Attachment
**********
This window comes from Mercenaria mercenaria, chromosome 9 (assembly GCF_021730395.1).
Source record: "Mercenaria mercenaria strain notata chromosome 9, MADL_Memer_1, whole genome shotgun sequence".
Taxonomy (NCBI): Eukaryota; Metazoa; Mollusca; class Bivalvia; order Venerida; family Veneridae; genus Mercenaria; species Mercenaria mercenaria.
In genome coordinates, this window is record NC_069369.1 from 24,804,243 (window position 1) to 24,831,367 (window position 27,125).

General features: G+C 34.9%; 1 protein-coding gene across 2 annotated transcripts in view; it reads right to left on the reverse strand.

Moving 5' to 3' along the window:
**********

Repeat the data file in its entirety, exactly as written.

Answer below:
This window comes from Mercenaria mercenaria, chromosome 9 (assembly GCF_021730395.1).
Source record: "Mercenaria mercenaria strain notata chromosome 9, MADL_Memer_1, whole genome shotgun sequence".
Taxonomy (NCBI): Eukaryota; Metazoa; Mollusca; class Bivalvia; order Venerida; family Veneridae; genus Mercenaria; species Mercenaria mercenaria.
In genome coordinates, this window is record NC_069369.1 from 24,804,243 (window position 1) to 24,831,367 (window position 27,125).

General features: G+C 34.9%; 1 protein-coding gene across 2 annotated transcripts in view; it reads right to left on the reverse strand.

Moving 5' to 3' along the window: